At least one lessor believes the low-cost, long-haul model could work, even with so many doubters in recent years. AerCap is leasing nine Boeing 787s to Norse Atlantic Airways that will form the backbone of the startup carrier’s fleet when it starts flying later this year.
The 787s are all used — six 787-9s and three 787-8s. These will be the first aircraft in the new airline’s fleet. The 787 isn’t an unfamiliar aircraft to the team behind Norse Atlantic Airways. Norwegian Air recently began divesting its fleet of leased 787s when it ended its long-haul operations.
Norse Atlantic counts former Norwegian Air CEO Bjorn Kjos and former Chairman Bjorn Tise as investors, along with Bjorn Tore Larsen, the head of an aviation staffing firm that once supplied crews to Norwegian. “We now have a once-in-a-lifetime opportunity to build a brand new airline from scratch,” Larsen said.
Norse Atlantic Airways expects to take delivery of its first 787 in December, with the rest following by the first quarter of next year.
The airline’s business model replicates the one jettisoned by Norwegian Air when that carrier filed for administration. In its reorganization plan, Norwegian Air said it would focus on short-haul flights in its home region and within Europe. At its height, Norwegian Air operated flights to Asia and North America and had subsidiaries in the UK, Ireland, and Argentina. Those subsidiaries have since been scaled back, and the company sold its Argentine subsidiary to JetSmart.
The empire was teetering even before the pandemic grounded most international flights, however. Although low-cost long-haul was popular — providing cheap fares to Europe and smaller cities, like Cincinnati, with direct international flights — the business model never made money. Wow Air collapsed in 2019, and even Icelandair, which had tried to get in on the game, scaled back its ambitions before the pandemic struck. Norwegian Air was the last holdout.
“We wish Norse Atlantic Airways every success and look forward to working with them as they roll out their plan in the years to come,” AerCap President Peter Anderson said.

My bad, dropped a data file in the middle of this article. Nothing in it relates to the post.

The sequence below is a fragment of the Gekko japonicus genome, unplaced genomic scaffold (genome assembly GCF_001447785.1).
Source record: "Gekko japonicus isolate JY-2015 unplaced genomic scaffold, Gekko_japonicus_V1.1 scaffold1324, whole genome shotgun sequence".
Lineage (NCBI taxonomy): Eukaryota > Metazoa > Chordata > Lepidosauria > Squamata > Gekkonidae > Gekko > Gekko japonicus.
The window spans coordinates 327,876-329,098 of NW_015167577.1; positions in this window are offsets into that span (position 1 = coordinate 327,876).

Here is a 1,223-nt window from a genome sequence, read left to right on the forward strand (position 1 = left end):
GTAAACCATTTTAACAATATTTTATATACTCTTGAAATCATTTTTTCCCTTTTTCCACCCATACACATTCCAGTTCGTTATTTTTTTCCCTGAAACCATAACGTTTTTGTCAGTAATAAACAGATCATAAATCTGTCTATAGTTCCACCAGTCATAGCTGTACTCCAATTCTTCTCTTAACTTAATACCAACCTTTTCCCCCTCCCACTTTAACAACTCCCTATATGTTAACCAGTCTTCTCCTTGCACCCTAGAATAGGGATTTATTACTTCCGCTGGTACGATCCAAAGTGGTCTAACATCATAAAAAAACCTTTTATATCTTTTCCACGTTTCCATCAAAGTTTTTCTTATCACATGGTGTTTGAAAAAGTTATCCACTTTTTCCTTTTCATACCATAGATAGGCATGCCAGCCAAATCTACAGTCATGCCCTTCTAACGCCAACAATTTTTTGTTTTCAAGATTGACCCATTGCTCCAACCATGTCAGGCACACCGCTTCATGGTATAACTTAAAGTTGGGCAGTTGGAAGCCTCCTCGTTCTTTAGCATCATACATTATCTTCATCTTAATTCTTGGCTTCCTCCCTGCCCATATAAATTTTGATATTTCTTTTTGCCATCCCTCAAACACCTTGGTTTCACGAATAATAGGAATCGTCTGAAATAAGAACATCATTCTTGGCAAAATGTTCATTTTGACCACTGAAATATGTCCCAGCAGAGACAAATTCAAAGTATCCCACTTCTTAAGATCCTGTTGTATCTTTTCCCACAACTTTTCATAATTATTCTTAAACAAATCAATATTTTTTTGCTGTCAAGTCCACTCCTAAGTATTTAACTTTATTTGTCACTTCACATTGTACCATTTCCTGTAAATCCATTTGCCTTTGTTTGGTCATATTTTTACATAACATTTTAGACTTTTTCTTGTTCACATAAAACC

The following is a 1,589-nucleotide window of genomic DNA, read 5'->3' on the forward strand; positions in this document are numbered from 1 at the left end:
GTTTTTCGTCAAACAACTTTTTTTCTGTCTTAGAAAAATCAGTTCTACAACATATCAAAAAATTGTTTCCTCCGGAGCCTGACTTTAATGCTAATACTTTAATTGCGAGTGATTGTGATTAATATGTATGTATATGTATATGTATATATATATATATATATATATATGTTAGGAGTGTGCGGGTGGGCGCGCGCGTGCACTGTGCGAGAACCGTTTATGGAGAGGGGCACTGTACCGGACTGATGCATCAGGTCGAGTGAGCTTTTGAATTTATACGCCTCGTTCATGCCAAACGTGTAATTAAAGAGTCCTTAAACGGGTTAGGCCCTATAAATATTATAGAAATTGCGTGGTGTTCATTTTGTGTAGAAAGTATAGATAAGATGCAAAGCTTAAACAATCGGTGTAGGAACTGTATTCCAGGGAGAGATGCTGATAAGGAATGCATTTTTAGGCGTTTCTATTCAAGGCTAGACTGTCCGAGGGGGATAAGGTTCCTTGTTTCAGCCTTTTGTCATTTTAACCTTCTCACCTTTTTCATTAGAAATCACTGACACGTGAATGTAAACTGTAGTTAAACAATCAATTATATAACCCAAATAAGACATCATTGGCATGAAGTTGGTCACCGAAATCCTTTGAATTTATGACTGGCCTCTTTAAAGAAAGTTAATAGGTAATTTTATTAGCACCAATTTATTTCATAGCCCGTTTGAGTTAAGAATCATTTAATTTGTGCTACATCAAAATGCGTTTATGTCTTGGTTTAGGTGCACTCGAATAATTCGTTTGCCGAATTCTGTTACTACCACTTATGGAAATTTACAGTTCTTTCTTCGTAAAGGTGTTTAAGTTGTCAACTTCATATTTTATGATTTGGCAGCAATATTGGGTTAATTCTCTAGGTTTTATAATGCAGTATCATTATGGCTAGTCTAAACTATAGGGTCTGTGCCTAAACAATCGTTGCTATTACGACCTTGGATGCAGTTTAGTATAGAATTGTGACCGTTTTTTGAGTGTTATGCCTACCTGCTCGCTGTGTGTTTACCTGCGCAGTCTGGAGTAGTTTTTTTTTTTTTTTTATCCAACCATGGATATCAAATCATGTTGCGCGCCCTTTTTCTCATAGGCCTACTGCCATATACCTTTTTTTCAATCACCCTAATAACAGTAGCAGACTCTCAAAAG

Other lessors have expressed significant skepticism about Norse Atlantic’s model. At a recent investor conference, Air Castle CEO Michael Inglese said in the wake of Norwegian Air’s retrenchment his company would more closely examine customers’ business models before leasing aircraft to them. “Many of us took leaps of faith for Norwegian, Wow, and AirAsia X,” Inglese said. AerCap is much larger than its competitors and will grow larger still, if it completes its planned $30 billion acquisition of GECAS.
It’s not just lessors that are skeptical. At the same investor conference earlier this month, United Airlines CEO Scott Kirby dismissed the low-cost transatlantic model completely, without singling out Norwegian Air or Norse Atlantic. “They had a business model. It didn’t work,” Kirby said. “They never made money, they never had a chance to make money. but they were doing a lot of damage along the way, and they’re gone.”
Norse Atlantic Airways said it plans to start flying to such destinations as New York, Miami, Los Angeles, London, and Paris by the end of the year. But it still does not have an air operators certificate, and it can’t apply for a U.S. foreign air carrier permit until it has one.
This could be a tough row to hoe, however, if history offers any guidance. Unions and several U.S. carriers in the last decade waged a pitched, years-long pressure campaign on the Transportation Department (DOT) to deny Norwegian’s Irish subsidiary, Norwegian Air International, a foreign air carrier permit. They argued that the airline was “forum shopping” to find more favorable labor regulations, thereby flouting the U.S.-EU open skies agreement. The pressure campaign ultimately failed when DOT awarded the permit in 2016, but the wounds of the battle remain fresh.
Joe DePete, president of the Air Pilots Association, which led the fight against Norwegian, last week told reporters he is “glad Norwegian collapsed under its own weight,” adding that the union will press Congress and the DOT to scrutinize Norse Atlantic’s application for a permit. “It’s a corporate Frankenstein’s Monster,” DePete said of Norse Atlantic. “They’re putting a bunch of dead parts together.”
Rep. Peter DeFazio (D-Ore.), who heads the Transportation and Infrastructure Committee in the House of Representatives, implored new Transportation Secretary Pete Buttigieg to deny Norse Atlantic’s application. “At the end of 2016, the outgoing administration imprudently issued a foreign air carrier permit to Norwegian Air International — an airline that was ‘Norwegian’ in name only and established itself in Ireland under a flag of convenience to avoid Norway’s strong labor protections,” he said in a statement to Buttigieg. “Norwegian is bankrupt, and its U.S. services have ceased, but its founder is forming a new carrier that will likely seek a permit — Norse Atlantic — and it is imperative that you correct the error of 2016 and deny this airline’s application.”
Still, Norse Atlantic remains optimistic it will start flying by the end of the. year. The carrier raised almost $150 million in private investment in Norway and will start trading on the Oslo Stock Exchange next month, the company confirmed to Airline Weekly.
Update: This post has been updated to clarify Bjorn Kjos’ role with the company.